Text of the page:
America -- What position on the economic see-saw do we want to occupy?
The United States is an exceptional country.
Yet, simply because we have been the most free and prosperous nation in modern history, this is no guarantee that we will remain so. Just because we have danced to greatness does not mean we will remain on the global dance card forever.
BRIC countries (Brazil, Russia, India and China) along with Indonesia, Turkey and other emerging economies are now striving to obtain their equivalent to the "American Dream."
China, now an economic superpower, continues its forward thrust. All major global events will eventually intersect at the corner of the U.S. and China.
As Henry Kissinger, former secretary of state and U.S. national security adviser under Presidents Nixon and Ford, reminds us in his new book, "On China”: "China produced a greater share of total world GDP than any society in eighteen of the last twenty centuries."
If we don't change course we will end up occupying the lower position on the economic see-saw into the future
Having recently returned from China, where I have traveled for nearly a quarter of a century, let me assure you they are not slowing down in spite of our recent debt crisis and the subsequent economic stumble that our elected leaders have failed to remedy.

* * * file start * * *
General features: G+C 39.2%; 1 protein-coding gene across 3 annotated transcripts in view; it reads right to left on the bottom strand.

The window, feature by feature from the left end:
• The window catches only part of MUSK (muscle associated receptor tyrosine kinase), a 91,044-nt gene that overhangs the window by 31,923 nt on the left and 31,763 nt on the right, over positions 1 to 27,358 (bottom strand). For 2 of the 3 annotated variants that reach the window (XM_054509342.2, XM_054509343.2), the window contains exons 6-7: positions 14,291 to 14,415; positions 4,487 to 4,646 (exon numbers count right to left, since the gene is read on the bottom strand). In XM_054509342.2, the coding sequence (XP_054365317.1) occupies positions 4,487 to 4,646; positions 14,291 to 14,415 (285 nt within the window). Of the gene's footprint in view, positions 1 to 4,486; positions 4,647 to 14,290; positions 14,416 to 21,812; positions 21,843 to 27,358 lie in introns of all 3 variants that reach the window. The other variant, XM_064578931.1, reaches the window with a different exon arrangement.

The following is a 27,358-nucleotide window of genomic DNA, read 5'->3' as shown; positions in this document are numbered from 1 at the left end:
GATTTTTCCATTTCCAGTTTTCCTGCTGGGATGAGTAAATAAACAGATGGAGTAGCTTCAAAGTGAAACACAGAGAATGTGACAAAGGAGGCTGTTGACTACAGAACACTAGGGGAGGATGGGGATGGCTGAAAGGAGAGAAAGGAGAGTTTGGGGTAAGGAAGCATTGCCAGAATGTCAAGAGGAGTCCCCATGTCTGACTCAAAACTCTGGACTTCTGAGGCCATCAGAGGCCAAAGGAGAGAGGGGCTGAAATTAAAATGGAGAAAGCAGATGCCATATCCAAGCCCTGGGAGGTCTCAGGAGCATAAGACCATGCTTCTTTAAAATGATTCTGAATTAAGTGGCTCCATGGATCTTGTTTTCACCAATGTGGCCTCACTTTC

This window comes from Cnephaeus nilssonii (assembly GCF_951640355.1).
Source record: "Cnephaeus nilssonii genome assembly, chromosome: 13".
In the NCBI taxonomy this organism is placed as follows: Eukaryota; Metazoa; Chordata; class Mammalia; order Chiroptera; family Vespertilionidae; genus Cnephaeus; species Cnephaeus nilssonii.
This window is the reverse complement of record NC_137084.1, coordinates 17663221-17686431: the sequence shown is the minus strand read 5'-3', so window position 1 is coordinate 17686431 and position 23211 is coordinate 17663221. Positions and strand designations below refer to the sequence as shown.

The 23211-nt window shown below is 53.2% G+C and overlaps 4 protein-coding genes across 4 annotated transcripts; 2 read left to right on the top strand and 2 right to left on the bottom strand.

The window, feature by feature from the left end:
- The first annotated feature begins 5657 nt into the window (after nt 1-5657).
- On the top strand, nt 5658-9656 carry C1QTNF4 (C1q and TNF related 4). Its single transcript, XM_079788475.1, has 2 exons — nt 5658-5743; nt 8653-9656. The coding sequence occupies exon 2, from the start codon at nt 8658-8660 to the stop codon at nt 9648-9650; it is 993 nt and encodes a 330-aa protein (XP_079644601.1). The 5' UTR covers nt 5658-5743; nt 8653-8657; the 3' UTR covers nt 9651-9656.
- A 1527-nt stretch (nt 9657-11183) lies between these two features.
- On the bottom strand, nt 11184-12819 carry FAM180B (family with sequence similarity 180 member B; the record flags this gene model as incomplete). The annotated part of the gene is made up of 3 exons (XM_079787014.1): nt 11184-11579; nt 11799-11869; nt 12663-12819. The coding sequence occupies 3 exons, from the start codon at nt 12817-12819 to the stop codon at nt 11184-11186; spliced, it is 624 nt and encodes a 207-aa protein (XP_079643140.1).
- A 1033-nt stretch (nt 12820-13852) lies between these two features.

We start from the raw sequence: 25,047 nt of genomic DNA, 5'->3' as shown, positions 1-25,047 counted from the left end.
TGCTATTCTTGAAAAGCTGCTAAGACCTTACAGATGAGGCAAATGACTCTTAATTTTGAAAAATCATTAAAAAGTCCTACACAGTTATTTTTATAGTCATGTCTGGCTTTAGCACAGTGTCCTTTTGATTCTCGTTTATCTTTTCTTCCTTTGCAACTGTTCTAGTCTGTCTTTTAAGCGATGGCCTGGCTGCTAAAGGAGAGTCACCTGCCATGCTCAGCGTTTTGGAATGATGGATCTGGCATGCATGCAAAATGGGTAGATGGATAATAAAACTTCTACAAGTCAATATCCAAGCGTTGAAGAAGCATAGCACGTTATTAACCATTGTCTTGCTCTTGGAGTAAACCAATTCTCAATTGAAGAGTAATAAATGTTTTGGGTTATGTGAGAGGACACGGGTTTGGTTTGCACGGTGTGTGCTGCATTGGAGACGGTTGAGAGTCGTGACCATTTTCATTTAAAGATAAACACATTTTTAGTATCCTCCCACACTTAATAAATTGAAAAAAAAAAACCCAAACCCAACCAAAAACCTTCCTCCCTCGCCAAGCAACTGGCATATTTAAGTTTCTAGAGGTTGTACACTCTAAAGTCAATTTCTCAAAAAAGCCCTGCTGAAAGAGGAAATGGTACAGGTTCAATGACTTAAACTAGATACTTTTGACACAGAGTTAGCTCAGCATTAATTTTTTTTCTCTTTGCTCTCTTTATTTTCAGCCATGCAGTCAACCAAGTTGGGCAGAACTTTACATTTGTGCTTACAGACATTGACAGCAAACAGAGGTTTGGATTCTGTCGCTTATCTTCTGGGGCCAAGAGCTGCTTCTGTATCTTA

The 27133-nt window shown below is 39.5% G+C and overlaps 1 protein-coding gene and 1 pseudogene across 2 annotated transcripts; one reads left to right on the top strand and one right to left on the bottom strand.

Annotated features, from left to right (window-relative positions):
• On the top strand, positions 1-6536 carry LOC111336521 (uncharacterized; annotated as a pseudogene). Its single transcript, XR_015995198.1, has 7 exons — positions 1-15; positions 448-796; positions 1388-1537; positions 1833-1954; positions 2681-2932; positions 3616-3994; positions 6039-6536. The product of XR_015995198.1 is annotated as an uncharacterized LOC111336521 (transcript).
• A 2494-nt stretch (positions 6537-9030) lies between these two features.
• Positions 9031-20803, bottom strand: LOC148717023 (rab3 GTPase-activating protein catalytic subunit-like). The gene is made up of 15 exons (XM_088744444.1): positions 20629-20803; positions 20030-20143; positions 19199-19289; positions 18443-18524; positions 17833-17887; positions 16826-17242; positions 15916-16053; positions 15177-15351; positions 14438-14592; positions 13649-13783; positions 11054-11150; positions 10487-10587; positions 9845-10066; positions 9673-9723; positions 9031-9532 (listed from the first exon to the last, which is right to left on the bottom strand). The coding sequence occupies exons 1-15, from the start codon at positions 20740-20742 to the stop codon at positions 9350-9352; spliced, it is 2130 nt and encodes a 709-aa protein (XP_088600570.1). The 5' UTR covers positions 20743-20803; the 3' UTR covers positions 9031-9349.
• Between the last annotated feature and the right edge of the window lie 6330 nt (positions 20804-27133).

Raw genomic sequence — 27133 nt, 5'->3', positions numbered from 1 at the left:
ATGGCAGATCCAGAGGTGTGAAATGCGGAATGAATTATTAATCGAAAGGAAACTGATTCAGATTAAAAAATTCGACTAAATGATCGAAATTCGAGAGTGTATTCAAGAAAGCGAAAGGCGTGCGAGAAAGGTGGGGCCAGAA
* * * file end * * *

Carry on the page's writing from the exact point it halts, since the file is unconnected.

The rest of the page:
It has recently been reported that the Brazilian economy, formerly an economic basket case during much of the latter 20th century, has now overtaken the United Kingdom economically according to The Centre for Economics and Business Research (CEBR).
The CEBR also reports that Russia moved up one spot in its league table to ninth in 2011, predicting it could rise to fourth spot by 2020, and India, the world's 10th biggest economy in 2011, might well become the fifth largest by 2020.
In the global economy, any country that slows down long enough to pat itself on the back might soon be surpassed.
If we wish to remain in the dance of greatness, we need to continue earning our place as a nation each and every day. Nothing worth having is easy. Competition with BRIC countries and other emerging countries is fierce and promises to remain fierce as the 21st century unfolds.
So, while we Americans celebrate the new year and the freedoms we have worked so hard to earn, we must remind ourselves that neither freedom nor a robust economy are easy to acquire or maintain.
If we want to remain an exceptional country, we need to “suck it up” as the young say, and begin behaving as if we have been surpassed on the global stage -- before we actually are.
We should not have to be hit by a BRIC to wake up.
Tom Watkins is a U.S./China business and educational consultant. He served as Michigan's state superintendent of schools from 2001-05 and president. He can be reached at: firstname.lastname@example.org.